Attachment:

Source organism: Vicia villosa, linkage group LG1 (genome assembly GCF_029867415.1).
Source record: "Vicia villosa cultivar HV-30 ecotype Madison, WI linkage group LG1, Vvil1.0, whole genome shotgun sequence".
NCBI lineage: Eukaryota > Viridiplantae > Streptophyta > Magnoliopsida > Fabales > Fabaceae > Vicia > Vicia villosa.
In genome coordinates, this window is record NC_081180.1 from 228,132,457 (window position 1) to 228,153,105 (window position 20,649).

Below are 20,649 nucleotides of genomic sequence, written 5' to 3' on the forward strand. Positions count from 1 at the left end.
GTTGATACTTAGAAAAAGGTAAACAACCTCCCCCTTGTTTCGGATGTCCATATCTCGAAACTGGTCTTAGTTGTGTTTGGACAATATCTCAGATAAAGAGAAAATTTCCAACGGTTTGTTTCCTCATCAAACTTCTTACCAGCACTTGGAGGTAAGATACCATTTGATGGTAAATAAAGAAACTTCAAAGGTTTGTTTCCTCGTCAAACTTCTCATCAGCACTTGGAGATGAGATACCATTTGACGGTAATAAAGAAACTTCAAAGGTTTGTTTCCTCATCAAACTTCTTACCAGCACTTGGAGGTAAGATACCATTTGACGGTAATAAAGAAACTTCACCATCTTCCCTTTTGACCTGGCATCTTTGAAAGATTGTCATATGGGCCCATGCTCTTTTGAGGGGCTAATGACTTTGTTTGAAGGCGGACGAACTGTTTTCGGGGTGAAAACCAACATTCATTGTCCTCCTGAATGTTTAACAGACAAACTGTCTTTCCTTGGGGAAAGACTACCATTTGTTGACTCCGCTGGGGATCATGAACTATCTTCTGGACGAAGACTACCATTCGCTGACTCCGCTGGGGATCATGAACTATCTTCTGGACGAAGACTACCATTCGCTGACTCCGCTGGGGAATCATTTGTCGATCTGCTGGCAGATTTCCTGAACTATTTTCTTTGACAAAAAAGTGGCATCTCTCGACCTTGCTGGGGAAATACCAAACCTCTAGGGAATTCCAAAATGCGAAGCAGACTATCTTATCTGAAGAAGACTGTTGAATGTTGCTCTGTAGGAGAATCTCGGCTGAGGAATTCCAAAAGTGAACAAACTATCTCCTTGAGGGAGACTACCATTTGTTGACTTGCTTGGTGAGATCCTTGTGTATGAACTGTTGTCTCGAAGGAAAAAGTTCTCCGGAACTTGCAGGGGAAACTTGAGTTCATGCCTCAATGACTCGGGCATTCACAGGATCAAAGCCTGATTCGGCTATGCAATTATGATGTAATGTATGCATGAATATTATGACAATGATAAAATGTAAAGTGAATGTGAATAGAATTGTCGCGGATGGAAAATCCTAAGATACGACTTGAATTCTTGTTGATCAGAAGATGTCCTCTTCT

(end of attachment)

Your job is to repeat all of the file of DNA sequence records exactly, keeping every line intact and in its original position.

Source organism: Vicia villosa, linkage group LG1 (genome assembly GCF_029867415.1).
Source record: "Vicia villosa cultivar HV-30 ecotype Madison, WI linkage group LG1, Vvil1.0, whole genome shotgun sequence".
NCBI lineage: Eukaryota > Viridiplantae > Streptophyta > Magnoliopsida > Fabales > Fabaceae > Vicia > Vicia villosa.
In genome coordinates, this window is record NC_081180.1 from 228,132,457 (window position 1) to 228,153,105 (window position 20,649).

Below are 20,649 nucleotides of genomic sequence, written 5' to 3' on the forward strand. Positions count from 1 at the left end.
GTTGATACTTAGAAAAAGGTAAACAACCTCCCCCTTGTTTCGGATGTCCATATCTCGAAACTGGTCTTAGTTGTGTTTGGACAATATCTCAGATAAAGAGAAAATTTCCAACGGTTTGTTTCCTCATCAAACTTCTTACCAGCACTTGGAGGTAAGATACCATTTGATGGTAAATAAAGAAACTTCAAAGGTTTGTTTCCTCGTCAAACTTCTCATCAGCACTTGGAGATGAGATACCATTTGACGGTAATAAAGAAACTTCAAAGGTTTGTTTCCTCATCAAACTTCTTACCAGCACTTGGAGGTAAGATACCATTTGACGGTAATAAAGAAACTTCACCATCTTCCCTTTTGACCTGGCATCTTTGAAAGATTGTCATATGGGCCCATGCTCTTTTGAGGGGCTAATGACTTTGTTTGAAGGCGGACGAACTGTTTTCGGGGTGAAAACCAACATTCATTGTCCTCCTGAATGTTTAACAGACAAACTGTCTTTCCTTGGGGAAAGACTACCATTTGTTGACTCCGCTGGGGATCATGAACTATCTTCTGGACGAAGACTACCATTCGCTGACTCCGCTGGGGATCATGAACTATCTTCTGGACGAAGACTACCATTCGCTGACTCCGCTGGGGAATCATTTGTCGATCTGCTGGCAGATTTCCTGAACTATTTTCTTTGACAAAAAAGTGGCATCTCTCGACCTTGCTGGGGAAATACCAAACCTCTAGGGAATTCCAAAATGCGAAGCAGACTATCTTATCTGAAGAAGACTGTTGAATGTTGCTCTGTAGGAGAATCTCGGCTGAGGAATTCCAAAAGTGAACAAACTATCTCCTTGAGGGAGACTACCATTTGTTGACTTGCTTGGTGAGATCCTTGTGTATGAACTGTTGTCTCGAAGGAAAAAGTTCTCCGGAACTTGCAGGGGAAACTTGAGTTCATGCCTCAATGACTCGGGCATTCACAGGATCAAAGCCTGATTCGGCTATGCAATTATGATGTAATGTATGCATGAATATTATGACAATGATAAAATGTAAAGTGAATGTGAATAGAATTGTCGCGGATGGAAAATCCTAAGATACGACTTGAATTCTTGTTGATCAGAAGATGTCCTCTTCT